At the very least, Bluegrass has at least two distinct types: Traditional and New Grass. Traditional Bluegrass might best be defined as anything in the broader genre that Bill Monroe would play, should he be resurrected. Mr. Monroe WAS bluegrass from the very beginning, and fittingly named his band The Bluegrass Boys. If it sounded like Monroe's music, it was bluegrass; if not, it prompted a short debate and then was denied. For most of his life he was the only arbiter, not only of sound but also style. Absent of long hair or beards with the presence of guitar, upright bass, banjo, mandolin and fiddle. On the other hand, he was proud of the band members he nurtured and taught. If they innovated, he approved.
There is no question that Sideline is Trad Bluegrass, its members drawn from bluegrass bands like IIIrd Time Out, Lonesome River Band and Cherryholmes, to name a few. It has been an incubator for talent and more than the sum of its original parts when awards are handed out. Founders Steve Dilling (banjo), Skip Cherryholmes (guitar, mandolin) and Jason Moore (upright bass) have been the best at their instruments and have been revered throughout their careers. Unfortunately, Moore was stricken by a fatal heart attack last November at the age 47, while boarding their tour bus after a concert.
When Mr. Bill Monroe does rise again to sing and chip at his mandolin, he and his fellow bandmates will be the next set of Boys, succeeding Flatt and Scruggs, Vassar Clements, Peter Rowan, Roland White, Richard Greene, Del McCoury and others. Maybe Fantastic Negrito will be with them, tagging along, like Jerry Garcia did, tolerated in spite of his style.
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HONEY ISLAND SWAMP BAND
While Hurricane Katrina was deadly and devastating to New Orleans and the surrounding Mississippi Delta, at least one good thing came of it. After the levees broke, four musicians who had been evacuated from the Crescent City encountered each other at the Boom Boom Room (John Lee Hooker’s club in San Francisco) and decided to form the Honey Island Swamp Band.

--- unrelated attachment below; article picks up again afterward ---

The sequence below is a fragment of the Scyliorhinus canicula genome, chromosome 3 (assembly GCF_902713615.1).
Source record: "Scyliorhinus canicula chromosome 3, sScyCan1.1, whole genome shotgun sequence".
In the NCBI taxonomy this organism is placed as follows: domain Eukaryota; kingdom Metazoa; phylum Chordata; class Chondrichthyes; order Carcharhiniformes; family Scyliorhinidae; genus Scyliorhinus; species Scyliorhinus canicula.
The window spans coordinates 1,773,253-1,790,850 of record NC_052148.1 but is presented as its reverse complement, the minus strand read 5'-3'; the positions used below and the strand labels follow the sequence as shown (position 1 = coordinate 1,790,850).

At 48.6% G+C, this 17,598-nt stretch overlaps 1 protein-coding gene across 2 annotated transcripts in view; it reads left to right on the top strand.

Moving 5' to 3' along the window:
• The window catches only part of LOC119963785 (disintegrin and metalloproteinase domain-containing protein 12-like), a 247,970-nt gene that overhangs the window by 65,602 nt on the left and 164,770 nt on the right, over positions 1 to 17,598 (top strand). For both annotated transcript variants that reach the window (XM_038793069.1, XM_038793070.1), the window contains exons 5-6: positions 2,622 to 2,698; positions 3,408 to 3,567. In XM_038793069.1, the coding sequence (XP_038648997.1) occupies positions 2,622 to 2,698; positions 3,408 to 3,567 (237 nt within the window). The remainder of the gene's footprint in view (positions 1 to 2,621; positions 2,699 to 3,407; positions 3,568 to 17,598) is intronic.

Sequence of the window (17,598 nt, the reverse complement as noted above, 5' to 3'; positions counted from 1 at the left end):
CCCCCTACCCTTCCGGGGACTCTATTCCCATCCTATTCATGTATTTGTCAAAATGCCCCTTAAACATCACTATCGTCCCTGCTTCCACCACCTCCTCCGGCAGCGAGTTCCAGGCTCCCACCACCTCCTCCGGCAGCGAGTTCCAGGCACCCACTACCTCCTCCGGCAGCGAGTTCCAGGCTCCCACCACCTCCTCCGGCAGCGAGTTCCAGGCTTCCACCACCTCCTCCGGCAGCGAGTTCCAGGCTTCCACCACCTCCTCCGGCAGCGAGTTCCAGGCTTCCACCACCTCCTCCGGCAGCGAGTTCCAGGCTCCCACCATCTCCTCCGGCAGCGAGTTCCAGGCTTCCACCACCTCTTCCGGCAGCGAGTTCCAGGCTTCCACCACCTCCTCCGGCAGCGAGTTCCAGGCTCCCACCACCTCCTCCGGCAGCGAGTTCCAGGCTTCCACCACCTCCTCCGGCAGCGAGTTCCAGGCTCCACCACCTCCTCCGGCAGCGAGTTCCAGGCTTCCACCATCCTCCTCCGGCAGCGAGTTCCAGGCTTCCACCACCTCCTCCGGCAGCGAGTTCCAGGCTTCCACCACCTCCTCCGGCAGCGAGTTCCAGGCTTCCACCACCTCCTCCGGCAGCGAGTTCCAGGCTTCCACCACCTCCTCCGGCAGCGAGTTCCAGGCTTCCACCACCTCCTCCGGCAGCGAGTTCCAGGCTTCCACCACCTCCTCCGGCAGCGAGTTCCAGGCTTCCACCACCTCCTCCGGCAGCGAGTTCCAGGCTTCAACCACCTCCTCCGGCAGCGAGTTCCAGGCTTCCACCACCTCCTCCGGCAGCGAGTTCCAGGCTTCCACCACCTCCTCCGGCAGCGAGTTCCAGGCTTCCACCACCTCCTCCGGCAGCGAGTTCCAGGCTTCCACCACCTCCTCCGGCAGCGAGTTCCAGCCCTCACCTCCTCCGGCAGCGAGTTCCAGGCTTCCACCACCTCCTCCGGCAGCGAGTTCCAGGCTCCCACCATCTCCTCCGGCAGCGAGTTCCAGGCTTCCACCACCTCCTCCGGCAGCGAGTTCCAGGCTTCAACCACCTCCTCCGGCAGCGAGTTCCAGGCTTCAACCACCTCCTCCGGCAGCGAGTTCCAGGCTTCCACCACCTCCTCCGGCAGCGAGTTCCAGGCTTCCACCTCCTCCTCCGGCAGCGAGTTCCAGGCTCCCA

Almost immediately they began a Sunday night residency at the club and several months later recorded their first album. The die was cast. They’ve been together ever since, moving back to the swampland of Louisiana, adding Trevor Brooks on Hammond B-3 organ, a wellspring instrument for rock, R&B and the blues. His collaboration with original members Chris Mule (guitar, resonator and vocals), Aaron Wilkinson (mandolin, guitar, harmonica and vocals), Sam Price (bass and vocals), and Garland Paul (drums and vocals) combine into a regular étouffée of Southern rock, with hints of Little Feat, Dr. John, The Allman Brothers and Levon Helm’s The Band, to name few. Let’s have a hurricane party -- without the hurricane!
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AC-DC ~Blue Oyster Cult ~ Cinderella ~ Dokken ~ Europe ~ Foreigner ~ Guns n’ Roses ~ Husker Du ~ Iron Maiden ~ Journey ~ Kansas ~ Led Zeppelin ~ Motorhead ~ Night Ranger ~ Overkill ~ Poison ~ Queen ~ Rush ~ Styx ~ Thin Lizzy ~ Uriah Heep ~ Van Halen ~ Whitesnake ~ X ~ Yes ~ ZZ Top ~
Just my own alphabetical sampling of Arena Rock bands, an expansive rock genre characterized by big guitars, big drums, big bass and big hair. Played in no venue smaller than an arena by bands who you would never fall asleep to, unless they played an odd ballad out of irony.
Not highbrow; not at all. But where would we be without it? We would have no teen anthems, no stubborn earworms, no opportunity to clear our lungs, expelling the lyrics of lost love in inexplicable youthspeak.
Rock, hard and heavy enough to fill an arena, a stadium, or Woodstock must be heard. So, we beg in advance to those in residences across the railroad tracks to refrain from calling the noise police.
Chain Reaction doesn’t have the big hair...not anymore. But they do have the big voice of Brian Cole in tribute to all those who sang at your cornfield keggers. They are a compendium of the classic rock of your youth, even if you’re old enough to be someone’s grandfather.